The concept is fairly simple: a stream of semibreves (particles) appears on-screen and you have to guide enough of them into a container before the time runs out. You do this by drawing minims on the play area, which deflect or accelerate the semibreves. Part of the difficulty is drawing good enough minims; badly-drawn minims don’t do anything.

All the difficult graphics, physics and drawing recognition is (I hope) done now. I still need to add creation of the semibreve streams and a place for them to be collected. Once that’s done, I can start thinking about adding some concept of a level and some levels to play. Perhaps if I have time I’ll add sound too.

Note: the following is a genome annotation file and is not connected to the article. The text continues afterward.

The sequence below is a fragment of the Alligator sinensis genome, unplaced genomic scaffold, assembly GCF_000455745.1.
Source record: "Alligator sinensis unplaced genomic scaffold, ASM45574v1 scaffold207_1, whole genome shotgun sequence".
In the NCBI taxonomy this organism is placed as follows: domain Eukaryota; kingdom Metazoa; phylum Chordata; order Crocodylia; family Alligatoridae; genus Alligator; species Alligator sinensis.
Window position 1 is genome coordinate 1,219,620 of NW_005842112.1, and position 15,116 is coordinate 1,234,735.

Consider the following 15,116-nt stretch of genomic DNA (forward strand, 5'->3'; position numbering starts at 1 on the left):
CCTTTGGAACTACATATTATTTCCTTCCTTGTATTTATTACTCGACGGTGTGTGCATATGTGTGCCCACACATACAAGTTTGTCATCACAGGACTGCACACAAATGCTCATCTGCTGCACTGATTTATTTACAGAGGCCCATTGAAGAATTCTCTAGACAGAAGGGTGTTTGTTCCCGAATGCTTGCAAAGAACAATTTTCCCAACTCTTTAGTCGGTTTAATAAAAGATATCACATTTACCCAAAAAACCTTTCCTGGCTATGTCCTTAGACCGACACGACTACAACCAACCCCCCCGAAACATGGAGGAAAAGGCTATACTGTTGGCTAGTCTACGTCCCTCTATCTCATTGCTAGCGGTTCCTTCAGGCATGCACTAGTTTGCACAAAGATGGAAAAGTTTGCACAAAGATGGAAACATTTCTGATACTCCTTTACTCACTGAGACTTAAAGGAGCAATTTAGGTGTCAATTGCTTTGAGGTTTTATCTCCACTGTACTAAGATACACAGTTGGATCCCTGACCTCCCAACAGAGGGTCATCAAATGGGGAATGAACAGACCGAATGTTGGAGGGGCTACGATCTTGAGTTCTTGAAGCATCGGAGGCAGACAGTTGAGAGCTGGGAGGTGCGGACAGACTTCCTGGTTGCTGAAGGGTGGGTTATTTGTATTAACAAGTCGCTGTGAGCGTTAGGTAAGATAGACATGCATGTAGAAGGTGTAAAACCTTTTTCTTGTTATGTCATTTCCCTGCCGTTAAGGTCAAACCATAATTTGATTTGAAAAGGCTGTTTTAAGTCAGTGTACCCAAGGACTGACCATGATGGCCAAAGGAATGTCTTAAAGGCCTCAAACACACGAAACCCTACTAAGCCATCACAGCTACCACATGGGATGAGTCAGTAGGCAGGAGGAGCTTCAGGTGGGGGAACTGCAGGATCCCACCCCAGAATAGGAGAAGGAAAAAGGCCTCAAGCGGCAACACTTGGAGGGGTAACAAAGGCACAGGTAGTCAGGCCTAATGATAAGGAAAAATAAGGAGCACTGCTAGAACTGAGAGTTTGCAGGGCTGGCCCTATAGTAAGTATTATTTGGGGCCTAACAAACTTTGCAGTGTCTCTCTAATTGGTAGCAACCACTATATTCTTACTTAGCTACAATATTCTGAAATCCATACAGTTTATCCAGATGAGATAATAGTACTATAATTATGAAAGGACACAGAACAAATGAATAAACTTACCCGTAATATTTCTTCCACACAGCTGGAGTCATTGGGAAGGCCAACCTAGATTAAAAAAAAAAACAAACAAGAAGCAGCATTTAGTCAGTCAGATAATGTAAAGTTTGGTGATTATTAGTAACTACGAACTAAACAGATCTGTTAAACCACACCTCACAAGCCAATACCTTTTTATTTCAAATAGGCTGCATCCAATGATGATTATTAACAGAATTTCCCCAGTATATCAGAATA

I’m afraid my meals have been fairly ordinary so far this weekend. For breakfast I had cereal (Just Right) and hot chocolate. For dinner I ate some pork with carrots and potatoes, followed by fruit and biscuits. For supper I had a selection of meats, cheeses, bread, biscuits and tomato soup, followed by fruit and a yoghurt. Isn’t that exciting?

Minim Madness at end of Day 1

Getting ready for LD11

Posted by
Thursday, April 17th, 2008 4:46 pm

Hi there. I’m planning to participate in Ludum Dare 11. I’ll probably be using Perl and SDL on Linux. Hopefully I’ll be able to produce a Windows package too.

I entered LD1, but haven’t entered any since then. Perhaps I’ll post a picture of my entry or maybe even a port to Perl/SDL at some point.